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  1. Kantian Group Agency.Amy L. MacArthur - 2019 - Journal of Business Ethics 154 (4):917-927.
    Although much work has been done on Kant’s theory of moral agency, little explored is the possibility of a Kantian account of the moral agency of groups or collectives that comprise individual human beings. The aim of this paper is to offer a Kantian account of collective moral agency that can explain how organized collectives can perform moral actions and be held morally responsible for their actions. Drawing on Kant’s view that agents act by incorporating an incentive into their maxims, (...)
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  • Does the Machine Need a Ghost? Corporate Agents as Nonconscious Kantian Moral Agents.Kendy M. Hess - 2018 - Journal of the American Philosophical Association 4 (1):67-86.
    Does Kantian moral agency require phenomenal consciousness? More to the point, can firms be Kantian moral agents—bound by Kantian obligations—in the absence of consciousness? After sketching the mechanics of my account of corporate agents, I consider three increasingly demanding accounts of Kantian moral agency, concluding that corporate agents can meet each successively higher threshold. They can act on universalizable principles and treat humanity as an end in itself; give such principlesto themselves,treattheir own‘humanity’ as an end itself, and act out of (...)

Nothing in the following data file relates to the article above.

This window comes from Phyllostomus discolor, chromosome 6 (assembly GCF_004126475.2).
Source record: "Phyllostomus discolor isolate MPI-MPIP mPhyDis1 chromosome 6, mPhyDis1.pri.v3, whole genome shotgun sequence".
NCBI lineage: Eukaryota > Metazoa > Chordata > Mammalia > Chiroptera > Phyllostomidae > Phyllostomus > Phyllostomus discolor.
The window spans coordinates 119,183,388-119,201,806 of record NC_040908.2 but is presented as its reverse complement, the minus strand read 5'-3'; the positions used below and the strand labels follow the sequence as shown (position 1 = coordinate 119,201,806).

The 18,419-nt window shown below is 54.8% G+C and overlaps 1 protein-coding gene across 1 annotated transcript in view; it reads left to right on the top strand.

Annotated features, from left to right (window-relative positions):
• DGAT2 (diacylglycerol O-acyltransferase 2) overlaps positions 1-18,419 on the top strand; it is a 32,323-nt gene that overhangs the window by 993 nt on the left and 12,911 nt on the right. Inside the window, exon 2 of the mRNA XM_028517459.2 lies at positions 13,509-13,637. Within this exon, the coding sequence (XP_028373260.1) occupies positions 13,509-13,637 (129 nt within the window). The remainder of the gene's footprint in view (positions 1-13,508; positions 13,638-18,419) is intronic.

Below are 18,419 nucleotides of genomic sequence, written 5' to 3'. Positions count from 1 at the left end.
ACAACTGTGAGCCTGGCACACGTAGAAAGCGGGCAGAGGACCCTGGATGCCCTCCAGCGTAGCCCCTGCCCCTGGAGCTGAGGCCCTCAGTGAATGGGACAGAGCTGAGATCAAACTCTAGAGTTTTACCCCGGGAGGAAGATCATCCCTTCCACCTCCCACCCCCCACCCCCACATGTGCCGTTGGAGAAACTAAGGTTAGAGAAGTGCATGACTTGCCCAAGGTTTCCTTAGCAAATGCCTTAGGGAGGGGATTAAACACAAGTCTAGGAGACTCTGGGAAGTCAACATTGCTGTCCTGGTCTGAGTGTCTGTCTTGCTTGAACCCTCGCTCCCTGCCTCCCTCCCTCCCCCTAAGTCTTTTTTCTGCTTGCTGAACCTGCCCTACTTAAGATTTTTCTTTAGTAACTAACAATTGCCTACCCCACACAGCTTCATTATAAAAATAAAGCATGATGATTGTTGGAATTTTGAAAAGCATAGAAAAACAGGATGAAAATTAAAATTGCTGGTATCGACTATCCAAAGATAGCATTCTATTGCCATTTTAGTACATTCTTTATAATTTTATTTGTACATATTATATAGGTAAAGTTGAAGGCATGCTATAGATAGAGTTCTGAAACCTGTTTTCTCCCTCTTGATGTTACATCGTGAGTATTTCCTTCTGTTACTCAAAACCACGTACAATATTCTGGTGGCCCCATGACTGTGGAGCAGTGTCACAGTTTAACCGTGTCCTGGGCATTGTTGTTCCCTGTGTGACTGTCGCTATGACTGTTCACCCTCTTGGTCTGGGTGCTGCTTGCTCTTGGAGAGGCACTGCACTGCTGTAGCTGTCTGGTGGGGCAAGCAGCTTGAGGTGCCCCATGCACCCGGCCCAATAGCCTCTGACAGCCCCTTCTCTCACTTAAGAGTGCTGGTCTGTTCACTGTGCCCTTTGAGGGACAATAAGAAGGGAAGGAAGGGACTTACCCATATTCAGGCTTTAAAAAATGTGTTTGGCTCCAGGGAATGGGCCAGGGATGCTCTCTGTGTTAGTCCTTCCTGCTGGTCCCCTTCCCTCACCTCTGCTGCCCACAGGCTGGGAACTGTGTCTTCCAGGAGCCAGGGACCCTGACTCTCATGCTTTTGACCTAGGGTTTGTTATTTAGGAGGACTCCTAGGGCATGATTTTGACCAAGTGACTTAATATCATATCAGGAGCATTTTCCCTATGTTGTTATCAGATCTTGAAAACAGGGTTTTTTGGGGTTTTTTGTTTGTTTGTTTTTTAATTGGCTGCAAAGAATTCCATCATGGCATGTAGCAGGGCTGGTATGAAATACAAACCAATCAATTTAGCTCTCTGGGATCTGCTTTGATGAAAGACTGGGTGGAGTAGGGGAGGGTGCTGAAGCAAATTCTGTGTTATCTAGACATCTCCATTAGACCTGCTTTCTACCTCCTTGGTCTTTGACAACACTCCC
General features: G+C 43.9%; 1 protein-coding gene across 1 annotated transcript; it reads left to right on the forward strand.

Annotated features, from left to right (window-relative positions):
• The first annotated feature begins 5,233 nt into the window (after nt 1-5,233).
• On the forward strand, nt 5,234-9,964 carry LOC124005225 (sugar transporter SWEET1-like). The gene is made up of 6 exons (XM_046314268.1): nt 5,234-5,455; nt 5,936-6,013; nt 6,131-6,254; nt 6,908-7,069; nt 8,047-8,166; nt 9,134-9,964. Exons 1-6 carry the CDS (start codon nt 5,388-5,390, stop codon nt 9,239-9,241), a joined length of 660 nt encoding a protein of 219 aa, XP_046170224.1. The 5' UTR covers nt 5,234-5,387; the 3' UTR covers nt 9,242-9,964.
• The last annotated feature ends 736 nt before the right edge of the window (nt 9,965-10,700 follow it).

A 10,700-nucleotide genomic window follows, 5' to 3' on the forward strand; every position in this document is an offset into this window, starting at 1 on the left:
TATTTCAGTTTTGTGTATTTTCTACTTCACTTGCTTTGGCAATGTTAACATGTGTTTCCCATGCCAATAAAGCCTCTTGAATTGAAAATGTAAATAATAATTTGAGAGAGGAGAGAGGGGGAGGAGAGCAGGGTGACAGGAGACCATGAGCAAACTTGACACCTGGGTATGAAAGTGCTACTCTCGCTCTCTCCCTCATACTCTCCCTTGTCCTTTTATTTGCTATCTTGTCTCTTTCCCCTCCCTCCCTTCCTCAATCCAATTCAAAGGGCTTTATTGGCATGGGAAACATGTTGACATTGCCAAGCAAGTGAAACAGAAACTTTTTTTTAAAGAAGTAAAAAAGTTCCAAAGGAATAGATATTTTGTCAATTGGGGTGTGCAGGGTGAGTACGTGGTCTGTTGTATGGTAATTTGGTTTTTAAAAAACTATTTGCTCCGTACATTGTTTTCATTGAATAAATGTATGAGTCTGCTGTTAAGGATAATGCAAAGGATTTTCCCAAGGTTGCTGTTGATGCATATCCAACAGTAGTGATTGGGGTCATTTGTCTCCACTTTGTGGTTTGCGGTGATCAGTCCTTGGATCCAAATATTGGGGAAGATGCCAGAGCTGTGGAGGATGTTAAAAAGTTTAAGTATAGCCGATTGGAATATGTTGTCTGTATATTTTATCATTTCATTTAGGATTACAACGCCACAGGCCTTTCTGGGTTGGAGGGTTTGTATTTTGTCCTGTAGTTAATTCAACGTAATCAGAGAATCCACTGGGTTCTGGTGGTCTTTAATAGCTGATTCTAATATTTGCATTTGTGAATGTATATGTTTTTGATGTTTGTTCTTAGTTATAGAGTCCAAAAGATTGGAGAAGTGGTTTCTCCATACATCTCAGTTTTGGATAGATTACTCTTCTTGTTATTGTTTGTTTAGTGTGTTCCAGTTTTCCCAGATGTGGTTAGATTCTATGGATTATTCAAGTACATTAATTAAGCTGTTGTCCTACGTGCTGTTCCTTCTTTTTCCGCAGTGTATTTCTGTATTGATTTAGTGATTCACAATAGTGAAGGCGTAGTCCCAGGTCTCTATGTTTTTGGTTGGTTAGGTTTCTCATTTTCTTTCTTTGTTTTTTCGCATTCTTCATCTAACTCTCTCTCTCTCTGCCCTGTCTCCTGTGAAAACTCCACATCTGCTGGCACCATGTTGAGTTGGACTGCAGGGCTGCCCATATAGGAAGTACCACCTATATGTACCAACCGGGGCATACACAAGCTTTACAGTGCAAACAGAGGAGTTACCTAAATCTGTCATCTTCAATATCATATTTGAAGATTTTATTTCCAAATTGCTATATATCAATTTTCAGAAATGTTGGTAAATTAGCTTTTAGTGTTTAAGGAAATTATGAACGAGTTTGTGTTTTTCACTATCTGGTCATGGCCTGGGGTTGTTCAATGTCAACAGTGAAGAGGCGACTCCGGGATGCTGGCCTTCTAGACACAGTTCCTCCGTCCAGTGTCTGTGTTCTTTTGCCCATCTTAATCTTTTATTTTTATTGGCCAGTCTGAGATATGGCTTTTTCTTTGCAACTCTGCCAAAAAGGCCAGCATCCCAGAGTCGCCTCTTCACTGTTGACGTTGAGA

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  • Can a Corporation Be Worthy of Moral Consideration?Kenneth Silver - 2019 - Journal of Business Ethics 159 (1):253-265.
    Much has been written about what corporations owe society and whether it is appropriate to hold them responsible. In contrast, little has been written about whether anything is owed to corporations apart from what is owed to their members. And when this question has been addressed, the answer has always been that corporations are not worthy of any distinct moral consideration. This is even claimed by proponents of corporate agency. In this paper, I argue that proponents of corporate agency should (...)
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  • Corporate Crocodile Tears? On the Reactive Attitudes of Corporate Agents.Gunnar Björnsson & Kendy Hess - 2017 - Philosophy and Phenomenological Research 94 (2):273–298.
    Recently, a number of people have argued that certain entities embodied by groups of agents themselves qualify as agents, with their own beliefs, desires, and intentions; even, some claim, as moral agents. However, others have independently argued that fully-fledged moral agency involves a capacity for reactive attitudes such as guilt and indignation, and these capacities might seem beyond the ken of “collective” or “ corporate ” agents. Individuals embodying such agents can of course be ashamed, proud, or indignant about what (...)
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